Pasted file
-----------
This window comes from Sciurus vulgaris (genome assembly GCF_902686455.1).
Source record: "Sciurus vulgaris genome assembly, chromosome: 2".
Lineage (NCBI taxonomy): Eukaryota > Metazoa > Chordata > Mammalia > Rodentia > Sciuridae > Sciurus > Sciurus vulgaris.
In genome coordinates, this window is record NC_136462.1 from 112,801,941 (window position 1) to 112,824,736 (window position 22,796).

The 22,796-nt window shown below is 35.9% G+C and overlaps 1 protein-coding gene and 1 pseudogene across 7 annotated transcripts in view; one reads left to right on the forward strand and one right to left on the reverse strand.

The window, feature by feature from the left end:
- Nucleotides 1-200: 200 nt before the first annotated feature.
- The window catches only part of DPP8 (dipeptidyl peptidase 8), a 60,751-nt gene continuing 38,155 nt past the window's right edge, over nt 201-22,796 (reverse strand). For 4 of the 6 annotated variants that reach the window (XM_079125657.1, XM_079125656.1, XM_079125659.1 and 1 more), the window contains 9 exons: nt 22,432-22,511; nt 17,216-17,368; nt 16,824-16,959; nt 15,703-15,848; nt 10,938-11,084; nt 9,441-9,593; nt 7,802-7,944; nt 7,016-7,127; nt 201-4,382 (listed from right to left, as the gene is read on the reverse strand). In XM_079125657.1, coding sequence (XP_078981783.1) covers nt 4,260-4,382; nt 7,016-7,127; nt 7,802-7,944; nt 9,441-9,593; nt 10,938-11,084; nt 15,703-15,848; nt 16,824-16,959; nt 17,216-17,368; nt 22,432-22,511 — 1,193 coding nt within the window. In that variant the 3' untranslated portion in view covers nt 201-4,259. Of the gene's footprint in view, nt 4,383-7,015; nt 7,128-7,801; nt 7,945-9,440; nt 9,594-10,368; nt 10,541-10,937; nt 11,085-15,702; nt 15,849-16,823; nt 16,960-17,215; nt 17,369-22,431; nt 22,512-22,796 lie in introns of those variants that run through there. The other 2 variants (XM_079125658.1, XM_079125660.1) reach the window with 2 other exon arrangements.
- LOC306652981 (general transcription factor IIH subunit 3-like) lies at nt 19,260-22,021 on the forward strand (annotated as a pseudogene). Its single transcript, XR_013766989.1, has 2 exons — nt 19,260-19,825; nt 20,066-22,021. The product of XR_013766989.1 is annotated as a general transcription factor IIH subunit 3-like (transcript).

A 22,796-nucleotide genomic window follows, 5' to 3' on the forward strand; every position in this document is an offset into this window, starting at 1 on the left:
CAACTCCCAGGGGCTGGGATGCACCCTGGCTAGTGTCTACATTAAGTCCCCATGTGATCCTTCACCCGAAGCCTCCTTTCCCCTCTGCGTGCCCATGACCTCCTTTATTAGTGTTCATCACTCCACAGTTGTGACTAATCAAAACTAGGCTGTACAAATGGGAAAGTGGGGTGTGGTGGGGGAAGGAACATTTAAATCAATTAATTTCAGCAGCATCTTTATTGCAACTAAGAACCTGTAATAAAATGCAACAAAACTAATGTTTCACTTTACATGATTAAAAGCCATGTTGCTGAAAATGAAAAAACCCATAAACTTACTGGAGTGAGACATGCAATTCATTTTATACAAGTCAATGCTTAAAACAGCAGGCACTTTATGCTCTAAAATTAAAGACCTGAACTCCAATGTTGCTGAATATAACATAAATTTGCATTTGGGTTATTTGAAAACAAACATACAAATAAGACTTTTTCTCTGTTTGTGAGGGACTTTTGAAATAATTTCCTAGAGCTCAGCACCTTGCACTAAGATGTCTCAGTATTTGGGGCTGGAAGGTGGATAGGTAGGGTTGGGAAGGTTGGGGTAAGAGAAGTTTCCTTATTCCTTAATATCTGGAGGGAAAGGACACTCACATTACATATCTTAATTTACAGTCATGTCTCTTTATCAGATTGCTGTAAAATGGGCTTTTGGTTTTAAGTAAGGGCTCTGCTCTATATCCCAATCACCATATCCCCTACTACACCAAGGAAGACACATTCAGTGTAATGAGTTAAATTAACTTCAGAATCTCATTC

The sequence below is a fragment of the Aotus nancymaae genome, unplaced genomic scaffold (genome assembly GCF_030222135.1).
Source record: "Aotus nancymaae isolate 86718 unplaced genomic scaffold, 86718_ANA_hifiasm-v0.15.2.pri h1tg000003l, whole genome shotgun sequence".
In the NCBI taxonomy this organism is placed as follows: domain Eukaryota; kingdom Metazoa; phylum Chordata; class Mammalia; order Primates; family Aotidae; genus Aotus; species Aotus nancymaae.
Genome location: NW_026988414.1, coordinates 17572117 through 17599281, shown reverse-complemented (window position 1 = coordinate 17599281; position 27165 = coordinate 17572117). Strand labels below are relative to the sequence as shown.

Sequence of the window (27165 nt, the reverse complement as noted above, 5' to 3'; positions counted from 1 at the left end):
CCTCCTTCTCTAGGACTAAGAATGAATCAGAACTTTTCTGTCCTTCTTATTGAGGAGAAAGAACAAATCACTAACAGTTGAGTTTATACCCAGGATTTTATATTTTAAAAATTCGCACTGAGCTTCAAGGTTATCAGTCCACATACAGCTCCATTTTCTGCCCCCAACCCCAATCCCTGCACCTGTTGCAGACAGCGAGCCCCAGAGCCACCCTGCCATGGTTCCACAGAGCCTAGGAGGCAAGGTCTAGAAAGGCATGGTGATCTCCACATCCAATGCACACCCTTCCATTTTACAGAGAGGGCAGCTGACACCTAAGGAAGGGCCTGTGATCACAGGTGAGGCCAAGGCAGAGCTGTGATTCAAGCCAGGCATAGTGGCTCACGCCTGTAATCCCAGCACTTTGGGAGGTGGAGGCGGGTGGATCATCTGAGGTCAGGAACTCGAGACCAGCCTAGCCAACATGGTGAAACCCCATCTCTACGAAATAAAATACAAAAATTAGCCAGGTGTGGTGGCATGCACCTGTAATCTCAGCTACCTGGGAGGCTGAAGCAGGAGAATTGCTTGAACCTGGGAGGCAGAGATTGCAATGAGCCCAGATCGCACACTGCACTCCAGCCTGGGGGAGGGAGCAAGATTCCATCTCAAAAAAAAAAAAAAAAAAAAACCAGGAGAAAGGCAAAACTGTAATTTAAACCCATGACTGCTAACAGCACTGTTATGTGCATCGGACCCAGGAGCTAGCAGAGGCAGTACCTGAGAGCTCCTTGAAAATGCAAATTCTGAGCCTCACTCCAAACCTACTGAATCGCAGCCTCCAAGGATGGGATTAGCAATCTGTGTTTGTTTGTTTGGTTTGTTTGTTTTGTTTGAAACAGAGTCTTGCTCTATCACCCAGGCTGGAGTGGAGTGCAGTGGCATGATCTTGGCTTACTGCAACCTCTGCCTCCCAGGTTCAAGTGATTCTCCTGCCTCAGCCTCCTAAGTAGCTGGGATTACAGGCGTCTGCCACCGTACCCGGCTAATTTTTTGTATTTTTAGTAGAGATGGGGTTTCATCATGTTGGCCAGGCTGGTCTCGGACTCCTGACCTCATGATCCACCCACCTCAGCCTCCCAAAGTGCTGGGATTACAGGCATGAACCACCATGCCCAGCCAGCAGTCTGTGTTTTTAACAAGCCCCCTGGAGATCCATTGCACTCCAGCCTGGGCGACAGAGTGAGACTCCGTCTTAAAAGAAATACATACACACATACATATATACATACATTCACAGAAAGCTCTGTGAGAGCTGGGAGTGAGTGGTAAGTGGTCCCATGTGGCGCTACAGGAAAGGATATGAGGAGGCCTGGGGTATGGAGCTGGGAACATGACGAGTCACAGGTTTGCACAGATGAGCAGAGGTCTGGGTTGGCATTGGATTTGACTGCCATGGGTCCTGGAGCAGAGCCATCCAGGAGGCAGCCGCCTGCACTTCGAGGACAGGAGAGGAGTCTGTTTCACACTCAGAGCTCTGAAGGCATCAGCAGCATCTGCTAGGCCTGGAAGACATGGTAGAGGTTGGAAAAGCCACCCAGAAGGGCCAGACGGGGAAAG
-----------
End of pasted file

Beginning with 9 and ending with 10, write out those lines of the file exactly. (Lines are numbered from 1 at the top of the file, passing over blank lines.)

- LOC306652981 (general transcription factor IIH subunit 3-like) lies at nt 19,260-22,021 on the forward strand (annotated as a pseudogene). Its single transcript, XR_013766989.1, has 2 exons — nt 19,260-19,825; nt 20,066-22,021. The product of XR_013766989.1 is annotated as a general transcription factor IIH subunit 3-like (transcript).

A 22,796-nucleotide genomic window follows, 5' to 3' on the forward strand; every position in this document is an offset into this window, starting at 1 on the left: